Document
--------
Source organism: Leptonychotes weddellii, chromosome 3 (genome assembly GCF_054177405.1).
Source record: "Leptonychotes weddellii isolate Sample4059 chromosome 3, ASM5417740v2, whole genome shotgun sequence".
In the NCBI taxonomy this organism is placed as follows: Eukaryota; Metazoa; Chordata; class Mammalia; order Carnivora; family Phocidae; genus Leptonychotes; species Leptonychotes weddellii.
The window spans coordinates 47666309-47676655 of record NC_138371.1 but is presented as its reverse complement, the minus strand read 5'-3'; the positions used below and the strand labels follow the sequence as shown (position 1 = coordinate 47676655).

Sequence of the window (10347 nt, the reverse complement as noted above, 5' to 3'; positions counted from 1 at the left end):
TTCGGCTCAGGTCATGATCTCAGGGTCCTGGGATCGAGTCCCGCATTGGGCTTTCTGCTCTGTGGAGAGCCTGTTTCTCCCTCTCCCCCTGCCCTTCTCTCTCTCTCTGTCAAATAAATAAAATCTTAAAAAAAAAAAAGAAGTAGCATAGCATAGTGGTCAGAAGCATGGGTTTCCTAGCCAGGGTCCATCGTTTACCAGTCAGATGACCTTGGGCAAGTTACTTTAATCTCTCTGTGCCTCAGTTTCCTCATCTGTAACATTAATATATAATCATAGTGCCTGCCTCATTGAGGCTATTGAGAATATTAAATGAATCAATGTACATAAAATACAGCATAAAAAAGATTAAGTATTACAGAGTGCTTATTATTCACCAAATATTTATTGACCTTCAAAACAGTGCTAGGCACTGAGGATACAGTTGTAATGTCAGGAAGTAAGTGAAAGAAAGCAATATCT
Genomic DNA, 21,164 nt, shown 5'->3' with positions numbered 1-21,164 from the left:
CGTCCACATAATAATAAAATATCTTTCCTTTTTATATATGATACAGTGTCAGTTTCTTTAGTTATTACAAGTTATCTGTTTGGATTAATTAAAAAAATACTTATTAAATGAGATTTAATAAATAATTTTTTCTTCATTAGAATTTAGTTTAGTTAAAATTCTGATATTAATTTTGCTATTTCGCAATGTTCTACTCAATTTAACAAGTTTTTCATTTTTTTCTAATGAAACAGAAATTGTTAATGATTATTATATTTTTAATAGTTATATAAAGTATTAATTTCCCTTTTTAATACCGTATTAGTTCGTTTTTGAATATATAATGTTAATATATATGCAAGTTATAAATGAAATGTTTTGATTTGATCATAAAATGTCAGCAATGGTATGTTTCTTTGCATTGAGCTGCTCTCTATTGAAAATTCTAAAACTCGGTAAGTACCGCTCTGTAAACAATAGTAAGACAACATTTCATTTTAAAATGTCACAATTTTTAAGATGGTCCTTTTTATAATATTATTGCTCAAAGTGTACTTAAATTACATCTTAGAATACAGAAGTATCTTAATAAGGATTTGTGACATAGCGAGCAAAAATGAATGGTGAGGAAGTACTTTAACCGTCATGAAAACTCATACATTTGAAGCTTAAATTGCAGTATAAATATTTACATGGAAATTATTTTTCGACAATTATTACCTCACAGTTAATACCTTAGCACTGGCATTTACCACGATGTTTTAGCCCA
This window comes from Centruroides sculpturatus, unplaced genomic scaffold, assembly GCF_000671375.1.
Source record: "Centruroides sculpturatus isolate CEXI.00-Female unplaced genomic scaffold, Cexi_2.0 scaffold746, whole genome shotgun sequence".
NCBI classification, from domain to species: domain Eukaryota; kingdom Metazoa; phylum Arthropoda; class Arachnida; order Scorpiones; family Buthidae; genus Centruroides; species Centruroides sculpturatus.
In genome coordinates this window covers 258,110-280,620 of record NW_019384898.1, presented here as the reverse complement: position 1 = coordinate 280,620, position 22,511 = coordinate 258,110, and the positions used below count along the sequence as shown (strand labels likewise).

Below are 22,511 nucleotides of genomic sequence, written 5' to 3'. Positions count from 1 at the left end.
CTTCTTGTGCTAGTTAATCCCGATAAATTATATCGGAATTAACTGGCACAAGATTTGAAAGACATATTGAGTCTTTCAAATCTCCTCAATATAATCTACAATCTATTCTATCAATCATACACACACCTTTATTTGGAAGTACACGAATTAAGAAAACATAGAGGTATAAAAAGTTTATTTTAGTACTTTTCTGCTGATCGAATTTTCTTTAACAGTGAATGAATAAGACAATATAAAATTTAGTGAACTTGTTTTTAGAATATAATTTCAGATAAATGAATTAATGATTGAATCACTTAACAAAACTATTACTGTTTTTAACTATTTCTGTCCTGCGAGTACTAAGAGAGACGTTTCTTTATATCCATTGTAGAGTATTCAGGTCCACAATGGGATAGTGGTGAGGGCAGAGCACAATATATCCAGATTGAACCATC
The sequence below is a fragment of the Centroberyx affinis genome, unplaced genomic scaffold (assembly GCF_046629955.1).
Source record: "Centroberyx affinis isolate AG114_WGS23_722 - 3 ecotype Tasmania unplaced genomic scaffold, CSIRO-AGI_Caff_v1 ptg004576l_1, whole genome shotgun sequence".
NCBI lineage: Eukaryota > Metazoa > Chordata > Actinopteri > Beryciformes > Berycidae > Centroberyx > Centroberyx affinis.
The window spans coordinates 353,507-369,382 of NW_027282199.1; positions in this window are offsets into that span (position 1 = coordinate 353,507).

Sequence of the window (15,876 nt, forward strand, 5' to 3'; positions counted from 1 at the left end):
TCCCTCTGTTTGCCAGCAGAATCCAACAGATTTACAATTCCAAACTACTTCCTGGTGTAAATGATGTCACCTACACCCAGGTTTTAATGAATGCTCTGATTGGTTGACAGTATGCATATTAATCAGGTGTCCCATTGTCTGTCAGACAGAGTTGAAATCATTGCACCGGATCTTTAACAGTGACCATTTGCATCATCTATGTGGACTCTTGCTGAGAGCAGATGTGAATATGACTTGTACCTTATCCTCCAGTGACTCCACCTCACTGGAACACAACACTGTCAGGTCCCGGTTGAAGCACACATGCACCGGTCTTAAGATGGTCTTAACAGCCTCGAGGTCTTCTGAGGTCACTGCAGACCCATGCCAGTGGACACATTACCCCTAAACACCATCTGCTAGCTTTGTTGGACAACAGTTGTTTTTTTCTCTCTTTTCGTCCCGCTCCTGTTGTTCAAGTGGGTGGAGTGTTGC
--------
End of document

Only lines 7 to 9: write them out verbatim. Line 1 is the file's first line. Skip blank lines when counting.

Genomic DNA, 21,164 nt, shown 5'->3' with positions numbered 1-21,164 from the left:
CGTCCACATAATAATAAAATATCTTTCCTTTTTATATATGATACAGTGTCAGTTTCTTTAGTTATTACAAGTTATCTGTTTGGATTAATTAAAAAAATACTTATTAAATGAGATTTAATAAATAATTTTTTCTTCATTAGAATTTAGTTTAGTTAAAATTCTGATATTAATTTTGCTATTTCGCAATGTTCTACTCAATTTAACAAGTTTTTCATTTTTTTCTAATGAAACAGAAATTGTTAATGATTATTATATTTTTAATAGTTATATAAAGTATTAATTTCCCTTTTTAATACCGTATTAGTTCGTTTTTGAATATATAATGTTAATATATATGCAAGTTATAAATGAAATGTTTTGATTTGATCATAAAATGTCAGCAATGGTATGTTTCTTTGCATTGAGCTGCTCTCTATTGAAAATTCTAAAACTCGGTAAGTACCGCTCTGTAAACAATAGTAAGACAACATTTCATTTTAAAATGTCACAATTTTTAAGATGGTCCTTTTTATAATATTATTGCTCAAAGTGTACTTAAATTACATCTTAGAATACAGAAGTATCTTAATAAGGATTTGTGACATAGCGAGCAAAAATGAATGGTGAGGAAGTACTTTAACCGTCATGAAAACTCATACATTTGAAGCTTAAATTGCAGTATAAATATTTACATGGAAATTATTTTTCGACAATTATTACCTCACAGTTAATACCTTAGCACTGGCATTTACCACGATGTTTTAGCCCA
This window comes from Centruroides sculpturatus, unplaced genomic scaffold, assembly GCF_000671375.1.